Harvard Museum depicts deep-sea creatures through artistic lens

The entrance to "Lily Simonson: Painting the Deep" a new exhibition at the Harvard Museum of National History. (Photo by Dan Dellechiaie/BU News Service)

By Dan Dellechiaie
BU News Service

CAMBRIDGE – On the dark walls are six large fluorescent paintings depicting yeti crabs and polychaete worms that glow in the darkness. The sound of water trickling and rushing gives the sensation of being underwater.

“Lily Simonson: Painting the Deep,” the new exhibit at the Harvard Museum of Natural History, at first seems like an appropriation of science by an artist, but it’s actually an expression of the intimate relationship between art and science.

Simonson joined Harvard University professor and marine biologist Peter Girguis on research expeditions in the Pacific. The paintings are the results of these expeditions and add to the two-dimensional research conducted by the scientists.

The Chronicle recently chatted with Simonson and Girguis to discuss the exhibit. These interviews were conducted separately and the answers have been edited for brevity.

Lily Simonson’s “Party of Yetis, Costa Rica Margin” depicts a yeti crab dancing around on the seafloor. (Photo by Dan Dellechiaie/BU News Service)

What interested you about marine biology and ultimately drew you into working on this project?

Simonson: It started with a specific animal called the yeti crab. I had been making paintings of moths for many years and before that I was making paintings of lobsters. The yeti crab was described in the “New York Times” as “a lobster with the fur of a moth.” It was this very weird, serendipitous hybrid of two of my subjects.

So I made paintings of just the yeti crab for several years and started meeting more scientists and getting more interested in more deep sea creatures and that was when the idea of chemosynthesis became interesting to me. There’s this whole parallel universe that basically lives without light. They just need bacteria and microbes. I like that story.

Girguis: Imagine for a moment that you lived in a five-room house and you spent your entire life in one of those five rooms. You never went to the other four. Eighty percent of our planet’s living space is deep sea, which is an extraordinary number when you think about it.

I was drawn to marine sciences because the deep sea really is such a major part of our planet, and it’s the least understood part of our planet.

Why get involved with “Painting the Deep?” It’s really quite simple. As scientists, I can tell you quite a bit about the ocean and really pique your interest by telling you tales of fishes with bizarre, enlarged jaws or strange glowing appendages or microbes that can grow in the presence of radioactivity. And so on. But there’s truth that’s captured in Lily’s art that I can’t capture in our measurements.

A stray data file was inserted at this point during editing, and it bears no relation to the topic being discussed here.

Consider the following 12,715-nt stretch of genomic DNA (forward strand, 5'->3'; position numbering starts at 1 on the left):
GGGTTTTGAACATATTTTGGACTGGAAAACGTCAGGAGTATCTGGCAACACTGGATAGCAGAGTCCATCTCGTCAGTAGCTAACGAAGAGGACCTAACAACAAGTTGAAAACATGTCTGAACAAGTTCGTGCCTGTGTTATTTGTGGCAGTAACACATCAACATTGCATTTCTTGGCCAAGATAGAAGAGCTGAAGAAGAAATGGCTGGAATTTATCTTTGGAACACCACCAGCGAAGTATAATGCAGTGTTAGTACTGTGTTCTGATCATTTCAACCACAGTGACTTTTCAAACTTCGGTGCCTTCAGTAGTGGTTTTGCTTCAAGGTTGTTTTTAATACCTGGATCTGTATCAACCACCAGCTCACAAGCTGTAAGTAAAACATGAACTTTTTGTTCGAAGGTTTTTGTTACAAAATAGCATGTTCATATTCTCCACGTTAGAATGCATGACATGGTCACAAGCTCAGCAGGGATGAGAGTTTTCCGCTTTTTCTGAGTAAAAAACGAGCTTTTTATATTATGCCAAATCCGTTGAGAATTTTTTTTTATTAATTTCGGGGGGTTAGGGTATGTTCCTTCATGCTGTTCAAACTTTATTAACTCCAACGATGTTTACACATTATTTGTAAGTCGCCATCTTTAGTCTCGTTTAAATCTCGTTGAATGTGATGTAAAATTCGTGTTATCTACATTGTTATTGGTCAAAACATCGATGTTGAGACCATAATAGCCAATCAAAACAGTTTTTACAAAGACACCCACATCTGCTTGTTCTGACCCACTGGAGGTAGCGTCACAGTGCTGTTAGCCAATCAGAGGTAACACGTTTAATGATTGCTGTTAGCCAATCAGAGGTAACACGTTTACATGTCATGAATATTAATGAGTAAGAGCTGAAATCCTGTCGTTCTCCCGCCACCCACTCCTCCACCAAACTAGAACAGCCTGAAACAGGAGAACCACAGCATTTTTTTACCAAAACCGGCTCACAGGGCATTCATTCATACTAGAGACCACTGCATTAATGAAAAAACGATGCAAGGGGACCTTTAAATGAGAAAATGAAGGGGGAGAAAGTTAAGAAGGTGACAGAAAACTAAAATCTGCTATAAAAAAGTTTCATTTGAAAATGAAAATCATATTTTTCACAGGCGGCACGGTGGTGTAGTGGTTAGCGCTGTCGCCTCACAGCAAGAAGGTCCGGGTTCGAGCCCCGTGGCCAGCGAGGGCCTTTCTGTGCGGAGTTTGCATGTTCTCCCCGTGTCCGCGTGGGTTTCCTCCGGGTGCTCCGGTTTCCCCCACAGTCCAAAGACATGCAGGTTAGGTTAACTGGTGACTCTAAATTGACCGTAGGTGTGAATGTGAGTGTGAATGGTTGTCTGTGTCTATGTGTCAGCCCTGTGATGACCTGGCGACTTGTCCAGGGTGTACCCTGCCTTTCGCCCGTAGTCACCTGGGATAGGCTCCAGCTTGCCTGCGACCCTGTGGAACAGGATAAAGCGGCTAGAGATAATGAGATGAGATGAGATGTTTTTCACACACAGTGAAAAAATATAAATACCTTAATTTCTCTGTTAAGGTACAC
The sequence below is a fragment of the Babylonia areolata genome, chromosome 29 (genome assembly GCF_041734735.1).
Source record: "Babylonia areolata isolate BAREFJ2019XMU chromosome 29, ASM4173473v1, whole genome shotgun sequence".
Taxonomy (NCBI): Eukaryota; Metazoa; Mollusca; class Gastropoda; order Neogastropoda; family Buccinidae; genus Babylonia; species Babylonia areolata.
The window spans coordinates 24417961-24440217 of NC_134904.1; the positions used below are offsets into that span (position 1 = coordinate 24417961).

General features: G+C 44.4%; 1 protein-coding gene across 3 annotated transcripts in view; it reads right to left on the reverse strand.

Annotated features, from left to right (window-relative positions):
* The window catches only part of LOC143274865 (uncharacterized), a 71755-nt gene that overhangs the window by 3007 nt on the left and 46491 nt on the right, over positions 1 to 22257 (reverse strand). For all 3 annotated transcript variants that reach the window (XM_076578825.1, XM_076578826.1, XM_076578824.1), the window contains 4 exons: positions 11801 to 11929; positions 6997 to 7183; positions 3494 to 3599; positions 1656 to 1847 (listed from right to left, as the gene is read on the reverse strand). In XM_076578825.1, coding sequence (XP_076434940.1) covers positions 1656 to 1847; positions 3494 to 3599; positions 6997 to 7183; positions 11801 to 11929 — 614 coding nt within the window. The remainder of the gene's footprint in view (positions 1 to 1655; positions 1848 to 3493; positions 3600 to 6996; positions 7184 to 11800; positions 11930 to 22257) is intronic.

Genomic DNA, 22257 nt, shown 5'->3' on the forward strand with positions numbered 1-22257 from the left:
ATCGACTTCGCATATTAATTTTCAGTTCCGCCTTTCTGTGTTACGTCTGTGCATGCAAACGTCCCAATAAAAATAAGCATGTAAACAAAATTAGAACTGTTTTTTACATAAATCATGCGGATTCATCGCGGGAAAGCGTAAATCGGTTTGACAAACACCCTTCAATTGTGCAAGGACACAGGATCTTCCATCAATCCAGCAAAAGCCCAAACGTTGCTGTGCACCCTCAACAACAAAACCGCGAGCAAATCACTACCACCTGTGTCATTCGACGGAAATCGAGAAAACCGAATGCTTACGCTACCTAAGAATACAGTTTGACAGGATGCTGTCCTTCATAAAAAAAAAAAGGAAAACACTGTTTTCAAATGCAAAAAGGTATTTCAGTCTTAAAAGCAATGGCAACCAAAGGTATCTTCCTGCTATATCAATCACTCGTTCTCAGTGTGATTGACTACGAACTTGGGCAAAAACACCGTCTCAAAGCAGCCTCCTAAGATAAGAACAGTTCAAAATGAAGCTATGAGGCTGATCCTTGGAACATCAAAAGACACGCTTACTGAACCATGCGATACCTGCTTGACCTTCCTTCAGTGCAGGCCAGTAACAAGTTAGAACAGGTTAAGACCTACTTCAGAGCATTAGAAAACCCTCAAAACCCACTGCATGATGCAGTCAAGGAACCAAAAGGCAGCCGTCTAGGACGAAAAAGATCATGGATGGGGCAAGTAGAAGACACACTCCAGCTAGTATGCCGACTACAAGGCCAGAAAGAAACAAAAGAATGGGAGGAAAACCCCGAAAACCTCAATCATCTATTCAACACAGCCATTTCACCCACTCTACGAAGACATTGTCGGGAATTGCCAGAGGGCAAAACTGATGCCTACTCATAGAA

What was it like working with each other?

Simonson: I was very nervous about working with scientists early on because my paintings take a lot of poetic license. They’re accurate but they’re not scientific illustrations. I’m not just copying what that thing looks like but I’m also telling a whole story about it.

Girguis: I’d say the one thing we learned working with Lily was to start thinking about form and function again. As a physiologist, I think a lot about how animals work. I care about how a tube worm, for example, gets oxygen out of the water. But working with Lily, hands down, the most striking example of what she brought to the table was to pause and say, “What does this worm’s form tell us about its function or its life history?”

Do you see yourself being involved in more projects that merge art and science?

Simonson: I definitely foresee staying in this direction. One thing I’ve been more and more interested in is the microbes that drive these chemosynthetic processes. I’ve painted a lot of the bigger organisms that are visible to the naked eye that rely on the microbes instead of light and plants. I’m working with a few different scientists to figure out how to even access them using electron microscopes and fluorescent microscopes. So that’s kind of a fun possible direction for me.

Girguis: Absolutely I want to keep working with Lily for as long as I can because most of the science is funded through tax-payer dollars, that includes you. The more perspectives I can bring to bear on our missions, the better I use your tax dollars. I believe that’s where my job is to help reinvigorate some of that love and passion for our ocean and that’s something I can do with Lily’s help.


“Lily Simonson: Painting the Deep” will be on display now through June 30 at the Harvard Museum of Natural History at 26 Oxford St.

For more information, visit call 617-495-3045 or visit hmnh.harvard.edu.

This article was also featured in the Cambridge Chronicle.

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